10 December 2018
MONDAY, Dec. 10, 2018 (HealthDay News) — Electronic health records are supposed to help doctors, but stress from using them may lead to burnout — and primary care doctors are at greatest risk, new research suggests. “You don’t want your doctor to be burned out or frustrated by the technology that stands between you and them,” said study author Dr. Rebekah Gardner. She’s an associate professor of medicine at Brown University’s Warren Alpert Medical School in Providence, R.I. “In this paper, we show that EHR [electronic health record] stress is associated with burnout, even after controlling for a lot of different demographic and practice characteristics,” she added in a university news release. In the study, Gardner’s team analyzed the responses of nearly 1,800 doctors in Rhode Island who took part in a state health department survey about health information technology-related stress. Of the 91 percent who reported using EHRs, 70 percent reported at least one measure of EHR-related stress. Those measures included frustration with using EHRs, spending time on EHRs while at home, and not having enough time for documentation while at work. Doctors who didn’t have enough time for documentation while at work were 2.8 times more likely to have burnout symptoms than those without that pressure. The other two measures were associated with about a two-times higher risk of burnout symptoms. The researchers also found that all three measures were reported by more than one-third of dermatologists (36 percent) and primary care doctors, including general internists (40 percent), family medicine physicians (37 percent) and pediatricians (34 percent). Nearly 31 percent of hospital medicine specialists reported all three measures. Meanwhile, less than 10 percent of anesthesiologists and radiologists reported all three measures, according to the study. The findings are “a signal to health care organizations that if they’re going to ‘fix’ burnout, one solution is not going to work for all physicians in their organization,” Gardner said. “They need to look at the physicians by specialty and make sure that if they are looking for a technology-related solution, then that’s really the problem in their group,” she concluded. The study was published Dec. 5 in the Journal of the American Medical Informatics Association. More information The U.S. Agency for Healthcare Research and Quality has more on doctor burnout.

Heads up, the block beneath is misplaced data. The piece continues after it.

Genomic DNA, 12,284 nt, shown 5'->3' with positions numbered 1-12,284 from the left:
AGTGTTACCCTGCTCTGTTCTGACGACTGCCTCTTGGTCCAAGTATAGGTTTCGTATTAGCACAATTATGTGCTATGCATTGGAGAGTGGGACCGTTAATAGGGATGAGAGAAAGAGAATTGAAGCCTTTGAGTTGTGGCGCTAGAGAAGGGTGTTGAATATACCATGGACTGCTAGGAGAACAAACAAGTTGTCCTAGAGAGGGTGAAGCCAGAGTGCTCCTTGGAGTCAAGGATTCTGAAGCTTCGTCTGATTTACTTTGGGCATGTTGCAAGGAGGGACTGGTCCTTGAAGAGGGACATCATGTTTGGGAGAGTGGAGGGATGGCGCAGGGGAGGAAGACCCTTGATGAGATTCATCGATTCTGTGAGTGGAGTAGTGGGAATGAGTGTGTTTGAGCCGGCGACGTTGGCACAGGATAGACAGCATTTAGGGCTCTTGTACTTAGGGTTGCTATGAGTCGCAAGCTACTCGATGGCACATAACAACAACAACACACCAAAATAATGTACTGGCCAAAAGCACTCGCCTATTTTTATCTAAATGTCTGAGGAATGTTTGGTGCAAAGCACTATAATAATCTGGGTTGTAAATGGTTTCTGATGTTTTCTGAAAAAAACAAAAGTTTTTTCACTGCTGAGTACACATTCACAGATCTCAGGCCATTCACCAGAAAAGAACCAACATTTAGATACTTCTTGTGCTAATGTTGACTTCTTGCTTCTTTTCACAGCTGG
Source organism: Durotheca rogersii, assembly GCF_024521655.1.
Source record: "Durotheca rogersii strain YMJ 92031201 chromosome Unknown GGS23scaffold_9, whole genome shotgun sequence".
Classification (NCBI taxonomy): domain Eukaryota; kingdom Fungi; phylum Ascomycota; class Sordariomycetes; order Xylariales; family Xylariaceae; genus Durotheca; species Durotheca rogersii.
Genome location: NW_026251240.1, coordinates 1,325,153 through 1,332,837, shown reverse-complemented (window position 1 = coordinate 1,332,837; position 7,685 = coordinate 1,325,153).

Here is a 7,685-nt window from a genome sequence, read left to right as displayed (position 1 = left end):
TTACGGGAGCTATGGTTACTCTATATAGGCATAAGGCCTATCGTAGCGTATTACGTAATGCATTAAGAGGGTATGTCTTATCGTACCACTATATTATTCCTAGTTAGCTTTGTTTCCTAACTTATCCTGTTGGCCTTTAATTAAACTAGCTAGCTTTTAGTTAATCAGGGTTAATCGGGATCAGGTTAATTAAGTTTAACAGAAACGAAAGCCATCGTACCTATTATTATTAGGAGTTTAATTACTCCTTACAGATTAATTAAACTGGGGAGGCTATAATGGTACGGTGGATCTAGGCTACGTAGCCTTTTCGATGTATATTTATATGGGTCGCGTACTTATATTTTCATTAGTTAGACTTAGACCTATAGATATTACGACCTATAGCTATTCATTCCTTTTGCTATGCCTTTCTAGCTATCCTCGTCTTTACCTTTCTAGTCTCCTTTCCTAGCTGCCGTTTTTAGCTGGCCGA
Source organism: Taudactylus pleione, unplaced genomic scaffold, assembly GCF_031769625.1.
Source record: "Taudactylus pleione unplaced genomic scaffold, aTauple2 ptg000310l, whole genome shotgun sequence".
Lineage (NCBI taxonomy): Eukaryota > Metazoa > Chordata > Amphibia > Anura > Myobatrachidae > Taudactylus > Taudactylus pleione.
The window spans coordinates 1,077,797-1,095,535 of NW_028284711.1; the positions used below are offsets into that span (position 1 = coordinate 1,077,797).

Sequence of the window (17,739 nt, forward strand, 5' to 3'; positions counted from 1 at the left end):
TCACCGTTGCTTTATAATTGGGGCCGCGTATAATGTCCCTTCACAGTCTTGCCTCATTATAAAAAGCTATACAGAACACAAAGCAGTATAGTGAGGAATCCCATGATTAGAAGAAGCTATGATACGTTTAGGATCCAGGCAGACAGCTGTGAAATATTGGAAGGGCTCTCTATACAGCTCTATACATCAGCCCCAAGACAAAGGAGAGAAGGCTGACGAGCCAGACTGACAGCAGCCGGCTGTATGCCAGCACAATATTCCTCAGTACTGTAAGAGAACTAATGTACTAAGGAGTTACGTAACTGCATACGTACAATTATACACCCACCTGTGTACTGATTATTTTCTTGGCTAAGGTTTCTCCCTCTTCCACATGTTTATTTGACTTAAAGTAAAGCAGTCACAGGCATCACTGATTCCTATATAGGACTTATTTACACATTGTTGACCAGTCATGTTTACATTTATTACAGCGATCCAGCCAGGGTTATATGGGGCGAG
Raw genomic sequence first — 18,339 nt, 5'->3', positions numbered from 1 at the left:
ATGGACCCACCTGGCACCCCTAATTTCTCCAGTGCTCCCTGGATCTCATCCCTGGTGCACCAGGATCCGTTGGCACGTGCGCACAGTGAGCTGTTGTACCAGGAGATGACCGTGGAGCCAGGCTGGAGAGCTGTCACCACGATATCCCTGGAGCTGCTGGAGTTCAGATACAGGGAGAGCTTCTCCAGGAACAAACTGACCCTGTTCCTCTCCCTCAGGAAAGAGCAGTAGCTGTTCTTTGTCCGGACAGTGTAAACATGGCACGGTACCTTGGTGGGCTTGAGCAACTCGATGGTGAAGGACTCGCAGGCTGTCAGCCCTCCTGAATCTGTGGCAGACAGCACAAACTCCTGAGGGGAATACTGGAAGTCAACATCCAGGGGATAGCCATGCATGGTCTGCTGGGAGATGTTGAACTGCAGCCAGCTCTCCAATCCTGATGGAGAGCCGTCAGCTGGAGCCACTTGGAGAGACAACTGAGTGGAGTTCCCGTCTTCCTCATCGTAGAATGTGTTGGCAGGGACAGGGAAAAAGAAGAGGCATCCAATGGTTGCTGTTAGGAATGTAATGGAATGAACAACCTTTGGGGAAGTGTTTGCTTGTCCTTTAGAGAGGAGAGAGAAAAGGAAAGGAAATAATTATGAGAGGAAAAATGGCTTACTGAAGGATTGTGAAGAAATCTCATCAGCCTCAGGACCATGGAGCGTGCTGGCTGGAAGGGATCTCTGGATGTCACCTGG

23 April 2018
MONDAY, April 23, 2018 (HealthDay News) — Wellness exams are important for monitoring your health and detecting any problems early on. But there are also self-care steps to take to protect yourself the other 364 days of the year. The U.S. Centers for Disease Control and Prevention suggests doing regular skin and body checks. Look and feel for any changes, like a lump, rash or growth. Use a hand mirror for hard-to-see places. Also, make a note of any changes in body function: your energy levels, digestion, vision and hearing, thirst and hunger, bathroom habits, and unintended weight loss or gain. If any of your self-checks turn up anything out of the ordinary, call your doctor. Don’t ignore possible early warning signs. If you have any chronic conditions — like high blood pressure or diabetes — manage them according to your doctor’s orders, and keep a close track of any changes in your numbers and blood test results. You may not feel any symptoms now, but diseases are likely to worsen if you don’t follow an early care plan. This might include medication, at-home testing and regular office visits. It’s also important to know your family medical history. If you have a close relative with a chronic disease, the CDC notes that you could have an increased risk for developing that disease. The agency recommends keeping track of your family health history by writing down the history of family members and keeping the document in a safe place. Update it periodically so you’ll be prepared with accurate information for your health care provider. Family health histories can help physicians determine which tests and screenings you should have. Annual checkups are part of staying healthy, but also be pro-active, and put yourself in the driver’s seat when it comes to protecting your well-being. More information For more on self-care, check out Five Minutes (or Less) for Health.